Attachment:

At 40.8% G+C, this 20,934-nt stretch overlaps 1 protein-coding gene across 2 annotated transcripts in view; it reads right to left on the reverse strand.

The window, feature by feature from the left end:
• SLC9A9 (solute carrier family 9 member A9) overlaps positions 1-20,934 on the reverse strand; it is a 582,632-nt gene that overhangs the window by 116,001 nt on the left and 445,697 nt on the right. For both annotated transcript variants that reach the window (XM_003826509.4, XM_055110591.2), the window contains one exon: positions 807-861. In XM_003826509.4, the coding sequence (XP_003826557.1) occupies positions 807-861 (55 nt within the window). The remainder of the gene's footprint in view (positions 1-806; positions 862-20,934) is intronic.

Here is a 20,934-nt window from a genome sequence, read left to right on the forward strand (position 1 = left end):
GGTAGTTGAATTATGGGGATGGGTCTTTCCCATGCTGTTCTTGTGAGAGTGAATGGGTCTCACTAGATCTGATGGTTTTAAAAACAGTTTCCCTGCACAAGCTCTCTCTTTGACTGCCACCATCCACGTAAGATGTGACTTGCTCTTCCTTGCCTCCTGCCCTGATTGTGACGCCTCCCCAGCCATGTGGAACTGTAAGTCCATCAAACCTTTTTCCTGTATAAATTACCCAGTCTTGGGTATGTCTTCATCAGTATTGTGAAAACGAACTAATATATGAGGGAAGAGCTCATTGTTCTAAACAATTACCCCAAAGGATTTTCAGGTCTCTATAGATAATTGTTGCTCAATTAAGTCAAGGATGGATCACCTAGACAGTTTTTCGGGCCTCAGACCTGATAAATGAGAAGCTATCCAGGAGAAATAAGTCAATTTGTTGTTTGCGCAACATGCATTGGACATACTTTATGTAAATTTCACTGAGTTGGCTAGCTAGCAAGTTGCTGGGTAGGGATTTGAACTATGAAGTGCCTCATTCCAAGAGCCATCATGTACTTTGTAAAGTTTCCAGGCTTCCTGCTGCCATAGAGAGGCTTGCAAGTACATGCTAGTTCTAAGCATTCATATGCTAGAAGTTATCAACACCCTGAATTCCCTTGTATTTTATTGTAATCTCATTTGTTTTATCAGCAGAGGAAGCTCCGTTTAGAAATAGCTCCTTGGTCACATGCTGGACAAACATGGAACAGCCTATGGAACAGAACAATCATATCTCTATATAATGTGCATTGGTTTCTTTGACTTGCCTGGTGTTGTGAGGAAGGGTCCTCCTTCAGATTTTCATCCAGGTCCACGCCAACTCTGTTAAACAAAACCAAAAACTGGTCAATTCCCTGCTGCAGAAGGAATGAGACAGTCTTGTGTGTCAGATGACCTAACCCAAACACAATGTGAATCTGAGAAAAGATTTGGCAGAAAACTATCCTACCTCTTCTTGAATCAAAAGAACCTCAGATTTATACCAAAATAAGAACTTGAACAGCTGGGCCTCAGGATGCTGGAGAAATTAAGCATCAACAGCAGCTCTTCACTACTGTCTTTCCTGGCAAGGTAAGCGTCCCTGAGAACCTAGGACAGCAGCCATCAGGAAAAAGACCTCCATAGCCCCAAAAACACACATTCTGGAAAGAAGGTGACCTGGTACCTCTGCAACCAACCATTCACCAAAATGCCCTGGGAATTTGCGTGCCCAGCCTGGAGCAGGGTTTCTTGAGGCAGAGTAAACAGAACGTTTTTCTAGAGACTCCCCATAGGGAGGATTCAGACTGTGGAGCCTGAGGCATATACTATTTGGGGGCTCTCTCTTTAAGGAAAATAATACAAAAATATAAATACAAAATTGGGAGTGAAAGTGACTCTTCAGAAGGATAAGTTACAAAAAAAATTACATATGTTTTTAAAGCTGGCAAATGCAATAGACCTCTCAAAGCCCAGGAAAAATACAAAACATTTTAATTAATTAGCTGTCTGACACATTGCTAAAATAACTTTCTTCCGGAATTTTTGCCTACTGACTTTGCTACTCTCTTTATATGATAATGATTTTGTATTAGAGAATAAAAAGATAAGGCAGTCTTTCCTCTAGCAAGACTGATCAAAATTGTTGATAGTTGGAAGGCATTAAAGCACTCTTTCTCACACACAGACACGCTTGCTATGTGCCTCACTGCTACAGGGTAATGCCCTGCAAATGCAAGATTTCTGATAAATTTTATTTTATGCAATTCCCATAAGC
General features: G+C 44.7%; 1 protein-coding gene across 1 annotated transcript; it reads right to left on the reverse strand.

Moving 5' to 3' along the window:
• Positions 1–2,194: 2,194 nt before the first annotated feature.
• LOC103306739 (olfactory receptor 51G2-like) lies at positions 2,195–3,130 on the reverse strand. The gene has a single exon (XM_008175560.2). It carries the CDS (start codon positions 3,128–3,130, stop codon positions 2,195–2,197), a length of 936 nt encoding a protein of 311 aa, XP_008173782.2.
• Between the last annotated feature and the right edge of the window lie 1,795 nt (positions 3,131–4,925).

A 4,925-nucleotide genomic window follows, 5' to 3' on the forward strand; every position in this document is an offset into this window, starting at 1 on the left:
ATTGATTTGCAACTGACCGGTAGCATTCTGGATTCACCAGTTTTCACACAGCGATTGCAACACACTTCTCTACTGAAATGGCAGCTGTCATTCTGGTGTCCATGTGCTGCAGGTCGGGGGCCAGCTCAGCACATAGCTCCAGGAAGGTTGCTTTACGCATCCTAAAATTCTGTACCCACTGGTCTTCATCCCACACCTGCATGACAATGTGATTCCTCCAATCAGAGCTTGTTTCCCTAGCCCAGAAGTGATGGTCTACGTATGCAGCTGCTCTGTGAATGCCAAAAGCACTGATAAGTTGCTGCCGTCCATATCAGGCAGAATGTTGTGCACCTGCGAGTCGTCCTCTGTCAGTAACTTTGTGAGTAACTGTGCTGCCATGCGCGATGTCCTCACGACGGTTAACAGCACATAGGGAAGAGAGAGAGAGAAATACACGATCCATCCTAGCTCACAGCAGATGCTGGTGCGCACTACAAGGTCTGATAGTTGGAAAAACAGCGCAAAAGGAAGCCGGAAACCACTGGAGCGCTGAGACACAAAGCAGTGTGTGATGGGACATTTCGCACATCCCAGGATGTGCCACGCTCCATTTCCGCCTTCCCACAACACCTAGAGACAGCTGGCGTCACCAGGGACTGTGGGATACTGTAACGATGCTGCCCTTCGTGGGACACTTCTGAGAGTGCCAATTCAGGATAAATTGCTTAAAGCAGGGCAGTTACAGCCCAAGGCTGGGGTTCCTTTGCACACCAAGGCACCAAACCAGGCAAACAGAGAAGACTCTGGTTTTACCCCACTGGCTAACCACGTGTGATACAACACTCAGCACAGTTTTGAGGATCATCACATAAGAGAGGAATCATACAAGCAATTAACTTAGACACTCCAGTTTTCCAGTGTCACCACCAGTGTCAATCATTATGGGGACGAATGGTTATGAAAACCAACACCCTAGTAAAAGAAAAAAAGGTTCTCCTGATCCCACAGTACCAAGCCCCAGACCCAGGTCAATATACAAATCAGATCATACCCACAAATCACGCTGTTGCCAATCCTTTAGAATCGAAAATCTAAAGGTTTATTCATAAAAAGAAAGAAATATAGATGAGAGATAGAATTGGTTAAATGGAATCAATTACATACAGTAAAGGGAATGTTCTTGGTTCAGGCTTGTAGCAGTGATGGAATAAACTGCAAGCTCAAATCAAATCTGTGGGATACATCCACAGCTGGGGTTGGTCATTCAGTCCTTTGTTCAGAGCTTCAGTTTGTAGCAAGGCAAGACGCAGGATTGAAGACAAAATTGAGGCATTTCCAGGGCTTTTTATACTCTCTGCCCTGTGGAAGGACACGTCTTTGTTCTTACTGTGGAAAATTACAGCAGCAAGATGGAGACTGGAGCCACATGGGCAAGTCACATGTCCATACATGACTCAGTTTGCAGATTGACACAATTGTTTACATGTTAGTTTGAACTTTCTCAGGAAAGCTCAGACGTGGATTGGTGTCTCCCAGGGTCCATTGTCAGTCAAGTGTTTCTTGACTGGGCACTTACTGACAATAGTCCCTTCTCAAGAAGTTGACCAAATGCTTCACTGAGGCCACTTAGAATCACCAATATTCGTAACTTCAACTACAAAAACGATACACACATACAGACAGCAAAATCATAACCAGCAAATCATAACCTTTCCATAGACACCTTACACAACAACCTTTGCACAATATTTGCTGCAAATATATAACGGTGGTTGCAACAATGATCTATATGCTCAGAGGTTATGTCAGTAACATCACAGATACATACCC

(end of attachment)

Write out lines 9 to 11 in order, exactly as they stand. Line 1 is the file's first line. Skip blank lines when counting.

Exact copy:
• LOC103306739 (olfactory receptor 51G2-like) lies at positions 2,195–3,130 on the reverse strand. The gene has a single exon (XM_008175560.2). It carries the CDS (start codon positions 3,128–3,130, stop codon positions 2,195–2,197), a length of 936 nt encoding a protein of 311 aa, XP_008173782.2.
• Between the last annotated feature and the right edge of the window lie 1,795 nt (positions 3,131–4,925).

A 4,925-nucleotide genomic window follows, 5' to 3' on the forward strand; every position in this document is an offset into this window, starting at 1 on the left: